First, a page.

Forget the notion of canned beets. Ban the memory of that experience from your culinary vocabulary and read on! Beets are simply amazing. Once cooked, they are…
Many years ago there was a restaurant in Philadelphia called the Frog Commissary. They published a cookbook that has some of the most wonderful and creative curry recipes. (Turmeric is a main ingredient in many curry blends.) Prior to finding this book, I’d associated curry with heavy dishes and sauces.
Not any more! Now I love all sorts of curries. I often keep some curried vinaigrette on hand for a quick and satisfying lentil veggie salad. Sometimes I make custom blends; sometimes I use a store bought product. Read on to see how curry can spice up your diet, and add significant anti-cancer properties to your daily food.
About Turmeric and Curry
This is the first of several articles on the spices related to curry. Curry is a generic name for an unlimited number of spice combinations, most of which include turmeric.
Turmeric is a spice often used in Mediterranean, African and Asian cuisines. It is a root as shown above, which can be used fresh (Whole Foods often carries fresh tumeric), but it is most often used as a dried spice in powder form. It’s distinctive yellow color is often associated with various curries. It also provides the yellow coloring in ballpark mustard!
This first article is to introduce what may be a new spice or flavor for many people. Simply give it a try.
I’ve included some very easy ways to add turmeric to your regular diet. As you become more comfortable with these flavors, you’ll be able to create new ways of combining healthy, anti-cancer foods. We’ll also be tasting and discussing curry flavors at our Club meetings.
Why Cook With Turmeric?
Turmeric, and specifically curcumin, is often cited for its anti-inflammatory properties.
According to Memorial Sloan Kettering – How It Works:
It has been deduced that substances in turmeric (called curcuminoids) prevent inflammation by inhibiting the molecules that mediate inflammatory reactions.
Curcuminoids may protect the body in a few ways: they enhance the activity of an important detoxifying enzyme and they also act as antioxidants by neutralizing free radicals (which can cause DNA damage).
And according to research done by David Servan-Schrieber, MD, PhD:
“Turmeric is the most powerful natural anti-inflammatory identified today. It also helps stimulate apoptosis in cancer cells and inhibit angiogenesis. In the laboratory, it enhances the effectiveness of chemotherapy and reduces tumor growth.” (from Anticancer A New Way of Life)
Turmeric needs to be consumed with black pepper in order to be assimilated by the body. Pepper increases the body’s absorption of tumeric by 2,000 percent, and is best achieved by including turmeric in your cooking, preferably dissolved in olive, canola or linseed oil, according to Servan-Schreiber.
If you scroll down to the bottom of the page, under Additional Bibiliography, you’ll find a number of links and videos discussing turmeric and curcumim. Some are a bit lengthy and the TED talk has previously appeared in the blog. Please take some time to learn more about this potentially powerful food as it relates to cancer.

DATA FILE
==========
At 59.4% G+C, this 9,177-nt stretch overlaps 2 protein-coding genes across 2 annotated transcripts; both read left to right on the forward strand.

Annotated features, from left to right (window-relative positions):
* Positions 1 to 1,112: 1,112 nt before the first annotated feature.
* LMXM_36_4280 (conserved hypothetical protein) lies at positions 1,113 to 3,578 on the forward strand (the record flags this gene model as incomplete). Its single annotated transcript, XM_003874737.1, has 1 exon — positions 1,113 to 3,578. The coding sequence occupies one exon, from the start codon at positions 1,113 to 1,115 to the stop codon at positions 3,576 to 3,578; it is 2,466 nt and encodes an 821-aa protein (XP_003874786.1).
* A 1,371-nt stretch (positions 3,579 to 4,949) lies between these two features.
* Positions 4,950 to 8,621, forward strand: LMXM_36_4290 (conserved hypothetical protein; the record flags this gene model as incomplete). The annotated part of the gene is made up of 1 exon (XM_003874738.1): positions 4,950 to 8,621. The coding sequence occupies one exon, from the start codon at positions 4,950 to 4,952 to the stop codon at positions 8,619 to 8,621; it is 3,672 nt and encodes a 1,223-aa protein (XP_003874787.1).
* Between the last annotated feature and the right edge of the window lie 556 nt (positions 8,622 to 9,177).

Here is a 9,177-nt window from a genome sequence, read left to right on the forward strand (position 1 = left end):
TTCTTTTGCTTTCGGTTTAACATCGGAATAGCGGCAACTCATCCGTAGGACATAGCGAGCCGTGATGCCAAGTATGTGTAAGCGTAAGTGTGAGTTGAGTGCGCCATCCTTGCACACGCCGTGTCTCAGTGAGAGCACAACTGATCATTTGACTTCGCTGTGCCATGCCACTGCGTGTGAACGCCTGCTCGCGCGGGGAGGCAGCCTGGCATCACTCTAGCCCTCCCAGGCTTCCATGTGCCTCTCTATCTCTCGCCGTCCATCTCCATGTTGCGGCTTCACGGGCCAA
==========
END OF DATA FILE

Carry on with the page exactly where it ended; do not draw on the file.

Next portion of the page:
Easy Recipes to Use with Turmeric
Experiment and sample a few different curry blends. Try adding your favorite curry to sauteed vegetables; to eggs; to salads; to brown rice; in soups and in sauces. To start, try some of these very easy ideas:
Pat’s Fried Eggs with Curry
Fry up your eggs* (in organic butter or a light olive oil) and sprinkle curry powder and freshly ground black pepper on top. Enjoy!
For this recipe, I often use a pre-made Madras Curry blend which is readily available in most supermarkets. It’s mild and is a perfect complement to many egg, chicken and vegetable dishes.
*Organic eggs are preferable due to their omega 3 fatty acids.
Pat’s Cold Curried Squash Soup
1. Saute a large thinly sliced organic sweet onion until soft.
2. Add curry powder (Trader Joe’s has a mix that is very nice and not too hot), ground pepper and salt. For amounts on the curry powder, I add a tablespoon or two, but you’ll have to use your judgement on how much suits your taste. If in doubt, go for a spicier flavor; when it cools, the flavor is somewhat subdued.
3. Add 3-4 large yellow squash sliced into half inch pieces. Mix ingredients well in the stock pot.
4. Add (organic) chicken stock (Costco has a good organic stock at a great price) to cover the vegetables and a bit of chopped cilantro. Simmer until the squash is tender.
5. Blend, chill and serve.
You can also add a bit of (organic) heavy cream to the chilled soup if you like. I passed on the calories and dairy.
Be sure to taste the soup and add a bit of salt and pepper as needed before serving. Some garlic or ginger might also be a great addition if you want to be a bit more creative!
Pat’s Roasted Curried Cauliflower (Everyone Loves This One!)
Break a head of cauliflower into flowerettes. Toss in olive oil and curry and add some freshly ground black pepper and a small amount of sea salt. Bake in a 375 degree oven (about 20 minutes) until crisp on the outside and tender inside. Enjoy!
Scientific Research from PubMed: PubMed.gov
From Men’s Health, a look at turmeric: Tumeric-Super-Cure?
From WHFoods.com: Turmeric
This TED talk also appears in the blog. If you haven’t seen this, IT IS A MUST WATCH.
Scientific Detail on Curcumin:
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